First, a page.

## Methods

### Overview

Our method to analyze array-CGH data is based on kernel density estimation and mean-shift theory. Array-CGH data are intensity measurements across the chromosome; these intensity measurements detected fluctuate around certain genomic copy levels due to noise and other factors. Model-based approaches usually make some probability distribution assumptions, which may not be true in certain circumstances, in order to infer the distribution. In statistics, kernel density estimation (also called “Parzen window method”) is a nonparametric way of estimating the probability density function (p.d.f.) (Wand and Jones 1995).

The density maxima in the distribution of intensities are the modes of the p.d.f., where the gradient of the estimated p.d.f. are zeros. The mean-shift method presents an elegant way to locate these density maxima without having to estimate the density directly (Comaniciu 2002). The mean-shift vector always points in the direction of maximum increase in the density. The mean-shift process is an iterative procedure that shifts each data point to these density maxima.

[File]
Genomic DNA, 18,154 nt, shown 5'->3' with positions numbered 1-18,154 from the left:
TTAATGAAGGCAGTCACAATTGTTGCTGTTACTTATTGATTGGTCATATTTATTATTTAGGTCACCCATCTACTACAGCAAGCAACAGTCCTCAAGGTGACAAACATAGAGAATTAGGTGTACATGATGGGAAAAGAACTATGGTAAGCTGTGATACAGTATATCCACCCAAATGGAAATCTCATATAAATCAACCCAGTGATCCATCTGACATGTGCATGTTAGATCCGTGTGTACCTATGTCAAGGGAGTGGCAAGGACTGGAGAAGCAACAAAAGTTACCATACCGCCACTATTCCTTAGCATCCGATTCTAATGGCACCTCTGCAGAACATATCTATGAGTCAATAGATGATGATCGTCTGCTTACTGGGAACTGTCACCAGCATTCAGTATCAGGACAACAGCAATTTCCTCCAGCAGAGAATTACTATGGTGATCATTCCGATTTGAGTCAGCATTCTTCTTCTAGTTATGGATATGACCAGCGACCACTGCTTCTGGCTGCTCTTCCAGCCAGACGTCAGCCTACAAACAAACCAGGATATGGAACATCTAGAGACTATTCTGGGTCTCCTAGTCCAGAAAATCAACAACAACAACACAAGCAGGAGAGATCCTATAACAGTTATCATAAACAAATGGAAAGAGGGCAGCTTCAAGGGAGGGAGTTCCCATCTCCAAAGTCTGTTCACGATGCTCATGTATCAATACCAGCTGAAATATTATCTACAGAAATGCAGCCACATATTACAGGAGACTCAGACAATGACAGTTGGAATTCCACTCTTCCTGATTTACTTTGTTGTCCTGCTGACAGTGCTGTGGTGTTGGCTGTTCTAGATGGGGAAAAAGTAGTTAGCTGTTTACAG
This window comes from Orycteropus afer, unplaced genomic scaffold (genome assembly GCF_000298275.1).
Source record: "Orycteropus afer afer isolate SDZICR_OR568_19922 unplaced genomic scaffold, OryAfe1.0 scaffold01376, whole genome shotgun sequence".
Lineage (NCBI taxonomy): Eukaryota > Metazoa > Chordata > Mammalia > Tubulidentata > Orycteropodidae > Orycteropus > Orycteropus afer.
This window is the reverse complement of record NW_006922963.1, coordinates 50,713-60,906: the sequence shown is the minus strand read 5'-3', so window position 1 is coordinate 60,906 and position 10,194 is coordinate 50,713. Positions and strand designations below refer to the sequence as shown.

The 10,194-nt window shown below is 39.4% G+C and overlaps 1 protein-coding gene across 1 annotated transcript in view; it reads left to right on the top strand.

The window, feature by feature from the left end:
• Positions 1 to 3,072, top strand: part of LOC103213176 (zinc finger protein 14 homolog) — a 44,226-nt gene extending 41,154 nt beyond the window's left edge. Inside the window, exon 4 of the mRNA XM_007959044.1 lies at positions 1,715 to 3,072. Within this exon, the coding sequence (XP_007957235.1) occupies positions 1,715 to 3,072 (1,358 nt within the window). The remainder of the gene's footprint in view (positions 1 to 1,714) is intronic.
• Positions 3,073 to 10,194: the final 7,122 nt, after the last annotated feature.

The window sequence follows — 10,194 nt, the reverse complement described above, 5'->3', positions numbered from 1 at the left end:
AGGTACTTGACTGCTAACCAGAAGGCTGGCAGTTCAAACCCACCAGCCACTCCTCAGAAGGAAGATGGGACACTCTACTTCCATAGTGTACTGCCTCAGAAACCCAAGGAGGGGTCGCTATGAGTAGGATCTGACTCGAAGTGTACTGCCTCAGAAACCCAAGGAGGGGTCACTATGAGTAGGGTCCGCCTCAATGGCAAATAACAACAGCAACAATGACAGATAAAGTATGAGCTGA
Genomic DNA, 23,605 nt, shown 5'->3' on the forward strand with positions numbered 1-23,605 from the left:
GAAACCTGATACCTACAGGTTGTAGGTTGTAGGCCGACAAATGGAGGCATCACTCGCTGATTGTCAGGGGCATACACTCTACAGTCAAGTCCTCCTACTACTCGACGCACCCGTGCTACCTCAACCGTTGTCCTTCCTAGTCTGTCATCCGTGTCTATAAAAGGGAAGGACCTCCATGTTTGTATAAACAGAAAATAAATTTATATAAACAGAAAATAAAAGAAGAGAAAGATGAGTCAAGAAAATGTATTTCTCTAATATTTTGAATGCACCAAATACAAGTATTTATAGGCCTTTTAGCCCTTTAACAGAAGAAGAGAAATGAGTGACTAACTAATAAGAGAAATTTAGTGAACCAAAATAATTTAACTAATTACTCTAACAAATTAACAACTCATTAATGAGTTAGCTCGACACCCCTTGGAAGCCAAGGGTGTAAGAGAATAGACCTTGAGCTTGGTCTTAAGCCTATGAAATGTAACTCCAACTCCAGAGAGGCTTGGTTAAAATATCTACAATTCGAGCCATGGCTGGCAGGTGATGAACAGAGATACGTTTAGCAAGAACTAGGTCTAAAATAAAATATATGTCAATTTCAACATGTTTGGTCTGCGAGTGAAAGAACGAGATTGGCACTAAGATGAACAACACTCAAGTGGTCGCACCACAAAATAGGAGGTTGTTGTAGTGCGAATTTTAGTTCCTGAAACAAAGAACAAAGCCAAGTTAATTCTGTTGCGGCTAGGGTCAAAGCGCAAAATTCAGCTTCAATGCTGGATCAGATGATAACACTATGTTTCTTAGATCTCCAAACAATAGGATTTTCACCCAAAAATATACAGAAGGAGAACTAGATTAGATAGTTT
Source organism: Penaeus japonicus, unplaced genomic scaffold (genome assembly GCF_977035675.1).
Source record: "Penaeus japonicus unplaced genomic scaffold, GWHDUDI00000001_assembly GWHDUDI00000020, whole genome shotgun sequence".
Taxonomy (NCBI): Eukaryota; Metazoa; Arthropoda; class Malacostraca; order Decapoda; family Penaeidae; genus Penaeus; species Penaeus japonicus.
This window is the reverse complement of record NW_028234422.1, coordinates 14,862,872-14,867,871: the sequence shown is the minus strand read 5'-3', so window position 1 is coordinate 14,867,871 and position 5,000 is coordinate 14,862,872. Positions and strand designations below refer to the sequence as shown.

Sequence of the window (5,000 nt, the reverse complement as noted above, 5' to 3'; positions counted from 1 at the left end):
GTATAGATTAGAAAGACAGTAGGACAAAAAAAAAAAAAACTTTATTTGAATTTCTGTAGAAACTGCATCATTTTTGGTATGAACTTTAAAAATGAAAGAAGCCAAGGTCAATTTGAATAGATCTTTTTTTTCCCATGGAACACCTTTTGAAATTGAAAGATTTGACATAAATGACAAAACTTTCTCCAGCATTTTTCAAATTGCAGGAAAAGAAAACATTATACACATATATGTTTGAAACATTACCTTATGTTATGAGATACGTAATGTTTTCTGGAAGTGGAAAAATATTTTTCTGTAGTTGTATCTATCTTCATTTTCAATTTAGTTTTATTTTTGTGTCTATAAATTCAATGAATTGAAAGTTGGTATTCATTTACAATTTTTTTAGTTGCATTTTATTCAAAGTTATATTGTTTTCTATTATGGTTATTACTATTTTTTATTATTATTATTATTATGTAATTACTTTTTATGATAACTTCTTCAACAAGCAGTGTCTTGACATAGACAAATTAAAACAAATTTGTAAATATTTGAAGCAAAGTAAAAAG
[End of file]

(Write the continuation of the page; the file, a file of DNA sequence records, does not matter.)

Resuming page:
This nonparametric technique does not require prior knowledge of the number of segments or assumptions about probability distributions. The mean-shift approach performs the discontinuity-preserving smoothing on the array-CGH observation data through kernel density estimation and the mean-shift computation. This procedure can remove the noise effectively in homogeneous regions of the chromosome and preserve discontinuities at the same time.

### Kernel density estimation and mean shift

The mathematical derivation of kernel density estimation theory was described by Wand and Jones (1995) and Comaniciu (2002). In pattern recognition, each sample is represented as a point in d-dimensional space, called feature space. Its dimension is determined by the number of parameters (such as intensity and coordinate loci on the genome for array-CGH data) to describe the sample points. The feature space can be regarded containing an empirical p.d.f. of the represented parameters. Given *n* data points *x _{i}* (

*i*= 1, . . . ,

*n*) in the d-dimensional space

*R*, the multivariate kernel density estimator ((

^{d}*x*)) at point x is computed with kernel

*K*(

*x*) and a symmetric positive definite

*d*×

*d*bandwidth matrix

**H**

where